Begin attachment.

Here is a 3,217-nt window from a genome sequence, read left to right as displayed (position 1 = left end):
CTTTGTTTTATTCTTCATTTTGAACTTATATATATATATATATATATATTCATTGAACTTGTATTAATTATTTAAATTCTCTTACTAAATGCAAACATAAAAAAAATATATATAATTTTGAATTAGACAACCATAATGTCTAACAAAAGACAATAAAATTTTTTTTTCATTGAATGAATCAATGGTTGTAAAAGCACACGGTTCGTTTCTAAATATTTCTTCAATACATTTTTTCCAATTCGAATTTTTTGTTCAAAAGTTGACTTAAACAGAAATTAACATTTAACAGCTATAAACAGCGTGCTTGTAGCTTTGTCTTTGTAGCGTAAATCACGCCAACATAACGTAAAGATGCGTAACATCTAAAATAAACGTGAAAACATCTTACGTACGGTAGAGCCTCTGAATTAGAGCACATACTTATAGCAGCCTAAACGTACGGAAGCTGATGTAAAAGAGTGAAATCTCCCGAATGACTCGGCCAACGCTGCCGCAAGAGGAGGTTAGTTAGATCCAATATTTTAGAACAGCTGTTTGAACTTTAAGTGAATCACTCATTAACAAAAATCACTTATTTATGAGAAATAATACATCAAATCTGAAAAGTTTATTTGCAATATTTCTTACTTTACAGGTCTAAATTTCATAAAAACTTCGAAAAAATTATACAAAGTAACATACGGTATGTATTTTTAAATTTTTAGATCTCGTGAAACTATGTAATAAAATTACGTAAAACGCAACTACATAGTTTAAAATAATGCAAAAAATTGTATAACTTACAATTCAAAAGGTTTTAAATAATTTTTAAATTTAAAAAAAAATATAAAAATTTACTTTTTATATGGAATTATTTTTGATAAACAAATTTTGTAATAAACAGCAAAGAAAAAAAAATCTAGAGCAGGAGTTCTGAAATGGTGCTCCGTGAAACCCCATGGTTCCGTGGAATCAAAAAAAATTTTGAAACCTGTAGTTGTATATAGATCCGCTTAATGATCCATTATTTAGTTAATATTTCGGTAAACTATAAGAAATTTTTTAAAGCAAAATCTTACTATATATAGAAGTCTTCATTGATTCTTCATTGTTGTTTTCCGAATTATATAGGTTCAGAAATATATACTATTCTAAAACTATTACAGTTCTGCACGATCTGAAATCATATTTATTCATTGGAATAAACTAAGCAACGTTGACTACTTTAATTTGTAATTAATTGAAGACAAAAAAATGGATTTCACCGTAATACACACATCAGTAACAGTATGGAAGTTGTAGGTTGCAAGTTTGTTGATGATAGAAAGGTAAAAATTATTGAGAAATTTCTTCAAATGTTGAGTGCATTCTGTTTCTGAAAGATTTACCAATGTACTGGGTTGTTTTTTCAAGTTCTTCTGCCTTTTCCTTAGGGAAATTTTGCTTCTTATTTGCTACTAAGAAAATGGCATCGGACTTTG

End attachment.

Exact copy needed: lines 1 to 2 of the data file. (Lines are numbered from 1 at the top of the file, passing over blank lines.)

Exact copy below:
Here is a 3,217-nt window from a genome sequence, read left to right as displayed (position 1 = left end):
CTTTGTTTTATTCTTCATTTTGAACTTATATATATATATATATATATATTCATTGAACTTGTATTAATTATTTAAATTCTCTTACTAAATGCAAACATAAAAAAAATATATATAATTTTGAATTAGACAACCATAATGTCTAACAAAAGACAATAAAATTTTTTTTTCATTGAATGAATCAATGGTTGTAAAAGCACACGGTTCGTTTCTAAATATTTCTTCAATACATTTTTTCCAATTCGAATTTTTTGTTCAAAAGTTGACTTAAACAGAAATTAACATTTAACAGCTATAAACAGCGTGCTTGTAGCTTTGTCTTTGTAGCGTAAATCACGCCAACATAACGTAAAGATGCGTAACATCTAAAATAAACGTGAAAACATCTTACGTACGGTAGAGCCTCTGAATTAGAGCACATACTTATAGCAGCCTAAACGTACGGAAGCTGATGTAAAAGAGTGAAATCTCCCGAATGACTCGGCCAACGCTGCCGCAAGAGGAGGTTAGTTAGATCCAATATTTTAGAACAGCTGTTTGAACTTTAAGTGAATCACTCATTAACAAAAATCACTTATTTATGAGAAATAATACATCAAATCTGAAAAGTTTATTTGCAATATTTCTTACTTTACAGGTCTAAATTTCATAAAAACTTCGAAAAAATTATACAAAGTAACATACGGTATGTATTTTTAAATTTTTAGATCTCGTGAAACTATGTAATAAAATTACGTAAAACGCAACTACATAGTTTAAAATAATGCAAAAAATTGTATAACTTACAATTCAAAAGGTTTTAAATAATTTTTAAATTTAAAAAAAAATATAAAAATTTACTTTTTATATGGAATTATTTTTGATAAACAAATTTTGTAATAAACAGCAAAGAAAAAAAAATCTAGAGCAGGAGTTCTGAAATGGTGCTCCGTGAAACCCCATGGTTCCGTGGAATCAAAAAAAATTTTGAAACCTGTAGTTGTATATAGATCCGCTTAATGATCCATTATTTAGTTAATATTTCGGTAAACTATAAGAAATTTTTTAAAGCAAAATCTTACTATATATAGAAGTCTTCATTGATTCTTCATTGTTGTTTTCCGAATTATATAGGTTCAGAAATATATACTATTCTAAAACTATTACAGTTCTGCACGATCTGAAATCATATTTATTCATTGGAATAAACTAAGCAACGTTGACTACTTTAATTTGTAATTAATTGAAGACAAAAAAATGGATTTCACCGTAATACACACATCAGTAACAGTATGGAAGTTGTAGGTTGCAAGTTTGTTGATGATAGAAAGGTAAAAATTATTGAGAAATTTCTTCAAATGTTGAGTGCATTCTGTTTCTGAAAGATTTACCAATGTACTGGGTTGTTTTTTCAAGTTCTTCTGCCTTTTCCTTAGGGAAATTTTGCTTCTTATTTGCTACTAAGAAAATGGCATCGGACTTTG